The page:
…But also spaces that are not so dim, because normal people need normal people lighting to see/ talk/ interact/ work. I like spaces with little overhead lighting and lots of ambient and task lighting, but I know that is not for everyone. However, there is absolutely, without a doubt, no reason or need for tube fluorescent lighting in a coffee shop (or anywhere, it’s the worst, but that’s my irrational issue). While the light that human brains are used to and drawn to–incandescent is quickly being phased out, LED lighting is becoming the norm is just about every space, residential and commercial. LED lighting, and lighting design in general is changing so fast, that there have been huge improvements since I took my lighting design course a year and a half ago. LED lighting is constantly being tweaked and made better so that it not only is super energy-efficient, it also puts out a really soft light. (I am really passionate about lighting in commercial spaces. Have an hour or 57? I will talk your ear off about good lighting.)
A good coffee shop is quiet, but not too quiet.
I’m not sure if someone fell in the and hit the volume button at my favorite Starbucks, but the music has gotten really loud, making it harder to concentrate while here. Which is another reason that spurred on this post, I’ve been thinking about breaking up with my bestie Starbucks in search of a quieter one.
On the other end of the spectrum, you don’t want a shop so quiet that it is uncomfortable and you can hear the customer on the other end of the store chewing. Soft music in the background is a necessity.
Not helping the noise level at all at my favorite ‘bucks is the fact that there are very little soft surfaces in this store. Lots of tile and wood combined with the fact that this Starbucks is two stories means that sounds aren’t absorbed but rather amplified and echo. Which leads me to…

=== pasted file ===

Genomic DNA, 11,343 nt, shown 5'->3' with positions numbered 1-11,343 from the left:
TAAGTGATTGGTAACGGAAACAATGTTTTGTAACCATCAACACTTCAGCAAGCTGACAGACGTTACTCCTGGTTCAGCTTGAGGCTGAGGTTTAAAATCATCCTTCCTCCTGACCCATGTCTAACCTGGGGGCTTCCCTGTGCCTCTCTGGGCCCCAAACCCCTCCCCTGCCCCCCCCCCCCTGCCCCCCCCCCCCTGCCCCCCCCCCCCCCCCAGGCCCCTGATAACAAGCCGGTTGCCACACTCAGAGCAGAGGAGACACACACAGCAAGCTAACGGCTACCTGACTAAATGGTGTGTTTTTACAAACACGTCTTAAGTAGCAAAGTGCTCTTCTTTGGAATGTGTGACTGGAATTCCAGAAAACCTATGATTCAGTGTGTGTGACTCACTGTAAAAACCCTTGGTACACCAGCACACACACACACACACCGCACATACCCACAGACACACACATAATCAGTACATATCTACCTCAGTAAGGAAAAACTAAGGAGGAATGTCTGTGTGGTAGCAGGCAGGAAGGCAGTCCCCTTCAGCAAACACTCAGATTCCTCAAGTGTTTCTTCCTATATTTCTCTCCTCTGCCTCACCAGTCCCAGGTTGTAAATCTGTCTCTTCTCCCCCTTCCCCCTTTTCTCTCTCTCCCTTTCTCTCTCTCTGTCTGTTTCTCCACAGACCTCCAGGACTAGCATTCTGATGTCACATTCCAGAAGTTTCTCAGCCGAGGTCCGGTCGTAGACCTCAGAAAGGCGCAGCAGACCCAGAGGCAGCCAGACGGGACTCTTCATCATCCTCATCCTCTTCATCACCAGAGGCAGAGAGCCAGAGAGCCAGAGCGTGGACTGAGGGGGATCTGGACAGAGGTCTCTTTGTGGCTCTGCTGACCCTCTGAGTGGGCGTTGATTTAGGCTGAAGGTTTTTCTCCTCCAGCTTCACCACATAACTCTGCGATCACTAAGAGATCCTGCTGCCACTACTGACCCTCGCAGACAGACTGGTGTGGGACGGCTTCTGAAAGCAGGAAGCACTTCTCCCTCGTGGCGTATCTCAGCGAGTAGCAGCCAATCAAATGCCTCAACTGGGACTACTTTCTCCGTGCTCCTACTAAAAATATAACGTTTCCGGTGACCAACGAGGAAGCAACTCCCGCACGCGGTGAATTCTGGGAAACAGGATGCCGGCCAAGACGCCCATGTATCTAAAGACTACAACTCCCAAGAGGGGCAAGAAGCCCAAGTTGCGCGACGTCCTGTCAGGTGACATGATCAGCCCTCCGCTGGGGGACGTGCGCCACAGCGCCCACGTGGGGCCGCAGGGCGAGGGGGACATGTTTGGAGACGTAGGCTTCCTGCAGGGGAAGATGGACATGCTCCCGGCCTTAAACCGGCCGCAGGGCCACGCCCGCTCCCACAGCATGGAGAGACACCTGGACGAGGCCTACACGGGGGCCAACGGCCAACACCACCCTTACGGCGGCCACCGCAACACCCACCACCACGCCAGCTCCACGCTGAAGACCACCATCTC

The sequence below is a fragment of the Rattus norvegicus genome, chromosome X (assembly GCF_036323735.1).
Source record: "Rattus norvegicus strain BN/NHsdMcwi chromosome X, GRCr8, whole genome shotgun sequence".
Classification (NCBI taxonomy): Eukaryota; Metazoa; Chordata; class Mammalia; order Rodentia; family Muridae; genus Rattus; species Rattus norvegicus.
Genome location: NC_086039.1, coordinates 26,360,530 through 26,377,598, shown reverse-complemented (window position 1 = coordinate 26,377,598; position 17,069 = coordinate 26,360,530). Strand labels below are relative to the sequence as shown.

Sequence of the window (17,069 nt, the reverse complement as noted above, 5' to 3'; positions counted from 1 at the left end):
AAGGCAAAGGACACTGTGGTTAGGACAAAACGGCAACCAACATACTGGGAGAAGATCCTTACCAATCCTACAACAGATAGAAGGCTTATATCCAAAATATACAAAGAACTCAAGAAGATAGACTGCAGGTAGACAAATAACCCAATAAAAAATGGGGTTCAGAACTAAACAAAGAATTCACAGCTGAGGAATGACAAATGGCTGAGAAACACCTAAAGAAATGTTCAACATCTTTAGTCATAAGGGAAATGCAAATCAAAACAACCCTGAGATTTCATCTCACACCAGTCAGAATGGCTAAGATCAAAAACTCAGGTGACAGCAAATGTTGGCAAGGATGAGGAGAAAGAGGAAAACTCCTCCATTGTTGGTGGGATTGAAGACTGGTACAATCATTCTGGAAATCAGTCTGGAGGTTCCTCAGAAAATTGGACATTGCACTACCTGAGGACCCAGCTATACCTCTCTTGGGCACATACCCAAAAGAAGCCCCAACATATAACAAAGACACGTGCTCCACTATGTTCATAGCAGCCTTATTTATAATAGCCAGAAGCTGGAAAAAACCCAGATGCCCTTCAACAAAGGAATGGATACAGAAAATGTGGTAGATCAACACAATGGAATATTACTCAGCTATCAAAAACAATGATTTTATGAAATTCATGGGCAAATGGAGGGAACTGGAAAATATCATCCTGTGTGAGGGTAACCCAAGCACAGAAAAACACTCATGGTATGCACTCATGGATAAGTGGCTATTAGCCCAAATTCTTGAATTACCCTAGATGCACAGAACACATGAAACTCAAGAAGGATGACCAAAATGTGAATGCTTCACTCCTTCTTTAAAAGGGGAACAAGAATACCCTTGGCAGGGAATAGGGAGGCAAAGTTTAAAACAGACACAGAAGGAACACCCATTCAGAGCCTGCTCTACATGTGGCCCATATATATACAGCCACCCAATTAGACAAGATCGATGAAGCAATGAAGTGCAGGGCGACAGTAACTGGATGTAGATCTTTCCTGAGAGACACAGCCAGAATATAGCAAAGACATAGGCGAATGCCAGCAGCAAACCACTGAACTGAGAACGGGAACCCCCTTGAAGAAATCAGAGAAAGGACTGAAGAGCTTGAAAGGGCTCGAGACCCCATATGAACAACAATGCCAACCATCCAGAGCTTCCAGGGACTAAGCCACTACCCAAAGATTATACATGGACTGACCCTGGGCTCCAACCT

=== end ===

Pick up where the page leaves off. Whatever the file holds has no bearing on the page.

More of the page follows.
A good coffee shop is designed using a variety of materials.
Wood, tile, upholstered surfaces, window treatments… use them all. If you are going to use hard surfaces on the floor, as opposed to carpet–there needs to be ample soft surfaces to absorb noise as well as create a softness to the space.
A good coffee shop has a variety of seating options.
An important part of any well-designed space is the ability for the user to make adjustments to their environment. Adjustable height desks are a huge trend in office design (and one that is here to stay I’m guessing), and it’s because we are recognizing that we all are shaped differently, work differently and need varying options for seating in order to be productive. I would be happy with a coffee shop full of oversized sofas, but that’s not for everyone. Communal tables, two tops, four tops, round tables, square tables…. BANQUETTE seating, oh my, let’s not forget banquette/ booth seating. Customers need to have a variety of seating (upholstered/ non-upholstered) and table options.
A good coffee shop has a well designed ceiling.
Really any well designed space should have a carefully thought out ceiling design. In a coffee shop, really tall ceilings are not the best idea. If a space has high ceilings, a well designed coffee shop would drop the ceiling in various locations. Lowered ceilings make a space feel more comfortable and safe. A space with high ceilings gives the impression of awe and grandeur (e.g. Cathedrals, museums, etc…). Since we humans spend the first 9 months of our existence comfy cozy inside our mom, we naturally feel more comfortable in cozier spaces. A really tall ceiling can feel very daunting and intimidating, which does not lend itself well to having a cup of coffee with a friend.
A good coffee shop has many, many outlets.
This was another thing the girls (I say as if they are my BFF) mentioned in their podcast. Coffee shops need quad outlets at least every four feet in the walls, and several locations on the floor. And really coffee shops designed today need to have outlets with USB ports in them.
And last but not least… A good coffee shop has fast wifi. And free wifi. Amen.
PS- Coffee shop chains, if you are reading this, you have GOT to get on the coworking train. Shops with rentable by the day/ week/ month, secure office spaces….I (and start-up businesses/ freelancers) would be ALL OVER THAT. I will design them for you!
Over and out.
Oh, and… I’ve decided to close comments on my posts for a plethora of reasons (maybe I’ll write a post on this…). Feel free to drop me a line on twitter or via the contact page above if you have a comment. Thanks!